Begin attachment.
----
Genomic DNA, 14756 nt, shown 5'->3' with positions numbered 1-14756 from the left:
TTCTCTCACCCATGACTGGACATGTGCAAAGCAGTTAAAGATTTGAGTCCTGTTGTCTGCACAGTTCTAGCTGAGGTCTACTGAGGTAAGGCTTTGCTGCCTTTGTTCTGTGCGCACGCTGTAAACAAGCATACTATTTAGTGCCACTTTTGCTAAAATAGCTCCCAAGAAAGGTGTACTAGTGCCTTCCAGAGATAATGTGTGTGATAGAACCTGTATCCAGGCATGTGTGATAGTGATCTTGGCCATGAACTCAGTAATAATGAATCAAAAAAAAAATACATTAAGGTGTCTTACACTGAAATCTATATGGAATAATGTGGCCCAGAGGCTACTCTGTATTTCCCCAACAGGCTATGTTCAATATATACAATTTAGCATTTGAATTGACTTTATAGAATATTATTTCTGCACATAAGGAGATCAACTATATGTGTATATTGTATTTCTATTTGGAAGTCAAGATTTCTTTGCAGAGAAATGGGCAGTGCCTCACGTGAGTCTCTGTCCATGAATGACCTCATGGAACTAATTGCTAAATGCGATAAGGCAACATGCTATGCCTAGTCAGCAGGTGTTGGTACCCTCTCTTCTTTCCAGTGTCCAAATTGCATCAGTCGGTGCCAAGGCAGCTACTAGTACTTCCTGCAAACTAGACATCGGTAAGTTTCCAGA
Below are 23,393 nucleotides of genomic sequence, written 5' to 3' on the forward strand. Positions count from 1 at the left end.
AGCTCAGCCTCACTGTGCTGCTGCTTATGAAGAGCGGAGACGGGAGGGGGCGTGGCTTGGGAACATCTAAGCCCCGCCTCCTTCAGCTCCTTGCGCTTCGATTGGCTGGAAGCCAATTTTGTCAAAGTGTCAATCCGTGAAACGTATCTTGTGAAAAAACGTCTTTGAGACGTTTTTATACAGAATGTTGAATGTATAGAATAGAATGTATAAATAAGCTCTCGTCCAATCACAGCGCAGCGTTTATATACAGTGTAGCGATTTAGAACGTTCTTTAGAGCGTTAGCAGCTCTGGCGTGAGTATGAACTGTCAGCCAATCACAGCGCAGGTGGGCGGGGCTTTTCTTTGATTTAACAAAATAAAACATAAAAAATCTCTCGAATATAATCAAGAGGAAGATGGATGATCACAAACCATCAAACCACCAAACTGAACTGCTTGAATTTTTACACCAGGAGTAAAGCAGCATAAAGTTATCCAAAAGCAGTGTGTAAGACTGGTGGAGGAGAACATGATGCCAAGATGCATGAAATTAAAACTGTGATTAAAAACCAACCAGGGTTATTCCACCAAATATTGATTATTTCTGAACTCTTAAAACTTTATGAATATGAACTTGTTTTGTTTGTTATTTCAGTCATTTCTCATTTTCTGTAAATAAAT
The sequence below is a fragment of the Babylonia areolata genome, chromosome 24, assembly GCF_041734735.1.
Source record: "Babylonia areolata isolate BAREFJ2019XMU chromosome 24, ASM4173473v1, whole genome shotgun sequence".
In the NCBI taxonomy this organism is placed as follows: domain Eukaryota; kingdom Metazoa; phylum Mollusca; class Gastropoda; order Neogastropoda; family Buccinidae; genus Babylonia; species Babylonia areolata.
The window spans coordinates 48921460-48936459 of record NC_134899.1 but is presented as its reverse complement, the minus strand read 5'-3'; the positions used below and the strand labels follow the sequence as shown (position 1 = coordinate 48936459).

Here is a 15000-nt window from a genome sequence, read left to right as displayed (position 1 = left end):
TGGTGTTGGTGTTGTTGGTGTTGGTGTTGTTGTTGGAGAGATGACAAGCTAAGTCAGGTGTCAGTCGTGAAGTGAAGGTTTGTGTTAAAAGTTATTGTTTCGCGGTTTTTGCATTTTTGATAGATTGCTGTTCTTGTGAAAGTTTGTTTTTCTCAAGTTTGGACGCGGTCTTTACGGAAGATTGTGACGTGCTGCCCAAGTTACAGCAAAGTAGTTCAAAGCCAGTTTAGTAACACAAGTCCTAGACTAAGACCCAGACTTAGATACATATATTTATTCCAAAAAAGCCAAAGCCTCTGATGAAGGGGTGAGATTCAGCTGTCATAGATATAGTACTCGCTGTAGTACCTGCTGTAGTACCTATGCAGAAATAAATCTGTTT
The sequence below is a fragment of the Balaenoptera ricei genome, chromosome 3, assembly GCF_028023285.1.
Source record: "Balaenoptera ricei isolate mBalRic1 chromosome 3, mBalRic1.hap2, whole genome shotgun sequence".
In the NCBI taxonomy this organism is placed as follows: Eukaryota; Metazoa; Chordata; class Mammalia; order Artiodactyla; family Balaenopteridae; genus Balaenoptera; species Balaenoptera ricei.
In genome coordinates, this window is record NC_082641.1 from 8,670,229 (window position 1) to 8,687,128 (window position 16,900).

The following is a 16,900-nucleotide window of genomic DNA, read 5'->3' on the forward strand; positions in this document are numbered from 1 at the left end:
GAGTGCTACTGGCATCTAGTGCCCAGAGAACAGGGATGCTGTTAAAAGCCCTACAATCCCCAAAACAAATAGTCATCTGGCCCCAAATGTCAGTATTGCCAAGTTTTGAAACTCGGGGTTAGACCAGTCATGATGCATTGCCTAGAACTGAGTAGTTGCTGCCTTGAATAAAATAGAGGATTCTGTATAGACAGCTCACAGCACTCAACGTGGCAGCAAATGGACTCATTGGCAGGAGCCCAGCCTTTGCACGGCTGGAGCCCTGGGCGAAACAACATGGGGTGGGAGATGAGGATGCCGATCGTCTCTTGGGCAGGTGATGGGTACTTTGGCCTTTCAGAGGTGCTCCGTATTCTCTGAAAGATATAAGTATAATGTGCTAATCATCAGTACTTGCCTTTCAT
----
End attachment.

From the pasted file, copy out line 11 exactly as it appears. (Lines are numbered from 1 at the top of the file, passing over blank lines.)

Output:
The sequence below is a fragment of the Balaenoptera ricei genome, chromosome 3, assembly GCF_028023285.1.